FlexShares Blog

ETF Trading in Perspective - September 6 - 9, 2016

Posted by FlexShares on Sep 12, 2016 2:17:39 PM

A look back at the ETF trading markets from last week helping you better understand the ETF market and how ETFs trade on the exchanges brought to you by the FlexShares Capital Markets Group. 

Written by Edward Rosenberg, Head of ETF Capital Markets and Analytics, and Marko Lazic, Capital Markets Analyst.

etf-trading-in-perspective-1.png

This past week saw global yields jump as fears increased that the Fed might hit markets with a surprise rate hike and inaction by the European Central Bank (ECB) on additional stimulus. It is our opinion that the ECB’s inaction can be taken as a sign that policy makers did not see any immediate consequences coming from Britain’s vote to leave the European Union. The S&P 500 finished down 2.45% Friday, suffering its first -1%+ loss in several months and the VIX jumped over 40% after hovering near multi-year lows.

In the commodities space, crude oil ended the week stronger as Russian and Saudi Arabian energy ministers announced plans to support stability in the oil market. Although no definitive agreement was signed, discussions were favorable for a freeze on output. Gold saw a modest increase and the US Dollar weakened slightly against other world currencies. Going forward, investors are concerned about an increase in interest rates and that concern will remain a dominant theme.

etf-trading-in-perspective-2.png

etf-trading-in-perspective-3.png

etf-trading-in-perspective-4.png

According to Morningstar, volume in multiple sectors saw an increase on the surge in overall volatility, we believe particularly ETF volumes increased as they represent a greater percentage share of all US volume traded on the exchanges. In general, this has historically been the case as ETFs are used as macro-thematic trading vehicles in times of rising volatility. Allocation strategies saw the biggest increase in volumes.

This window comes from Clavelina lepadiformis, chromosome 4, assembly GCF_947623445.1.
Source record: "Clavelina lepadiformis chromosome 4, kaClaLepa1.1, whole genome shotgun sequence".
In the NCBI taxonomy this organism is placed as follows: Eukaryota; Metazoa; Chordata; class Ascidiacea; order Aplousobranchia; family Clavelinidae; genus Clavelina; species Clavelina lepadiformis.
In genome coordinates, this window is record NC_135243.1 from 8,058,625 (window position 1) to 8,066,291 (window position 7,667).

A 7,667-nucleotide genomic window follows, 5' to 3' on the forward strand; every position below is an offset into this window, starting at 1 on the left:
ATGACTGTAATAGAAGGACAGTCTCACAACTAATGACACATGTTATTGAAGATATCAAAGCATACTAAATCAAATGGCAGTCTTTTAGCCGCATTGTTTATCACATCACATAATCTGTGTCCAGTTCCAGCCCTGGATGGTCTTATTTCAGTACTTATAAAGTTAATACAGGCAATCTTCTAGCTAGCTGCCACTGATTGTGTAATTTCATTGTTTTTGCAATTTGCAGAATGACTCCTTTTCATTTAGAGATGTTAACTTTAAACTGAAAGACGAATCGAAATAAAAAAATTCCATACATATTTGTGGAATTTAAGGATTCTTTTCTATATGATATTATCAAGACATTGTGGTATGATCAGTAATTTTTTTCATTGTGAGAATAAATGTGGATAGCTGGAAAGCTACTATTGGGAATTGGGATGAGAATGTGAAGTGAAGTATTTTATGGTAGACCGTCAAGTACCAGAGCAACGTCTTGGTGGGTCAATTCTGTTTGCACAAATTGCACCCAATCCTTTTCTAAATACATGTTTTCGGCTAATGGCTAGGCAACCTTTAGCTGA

US Equity was the most traded category, with volume on exchanges being split between both buying and selling. Within this category, Mid-Cap Blend and Small Value funds experienced more buying then selling with investors investing in U.S. Equity funds. Within the Sector Equity group, global real estate and domestic real estate categories experienced the most selling pressure while infrastructure, equity precious metals, and natural resources had investor demand.

In the International Equity category, Diversified Pacific/Asia strategies were under pressure with Europe Stock strategies not too far behind as both areas continue to face selling pressure. Meanwhile, Foreign Small/Mid Value, Blend, and Growth strategies saw the highest percentage of buy side volume. Based on exchange-traded volumes, it appears that Small and Value strategies have been preferred both domestically as well as abroad.

Taxable Bonds experienced an uptick in volume, with investors broadly selling the ultrashort bond and bank loan strategies categories. Finally, the commodities category also experienced continued selling dominated by selling in industrial metals and broad basket categories.

etf-trading-in-perspective-5.png

etf-trading-in-perspective-6.png

Trading in FlexShares funds experienced a large increase in volume week over week, which was driven by a large investment in GUNR. The taxable bond category saw the most selling by investors including trading in RAVI, MBSD, SKOR, LKOR, TDTT, and TDTF. GUNR, GQRE, and NFRA saw increases in volume. We believe this underscores demand for broad-based risk-management strategies as volatility potentially goes higher.

Terms

Futures are contracts that trade on an auction market in which participants buy and sell commodity and futures contracts for delivery on a specified future date.

ADV (Average Daily Volume) is the number of shares a security is traded each day averaged over some length of time.

Bloomberg Index definitions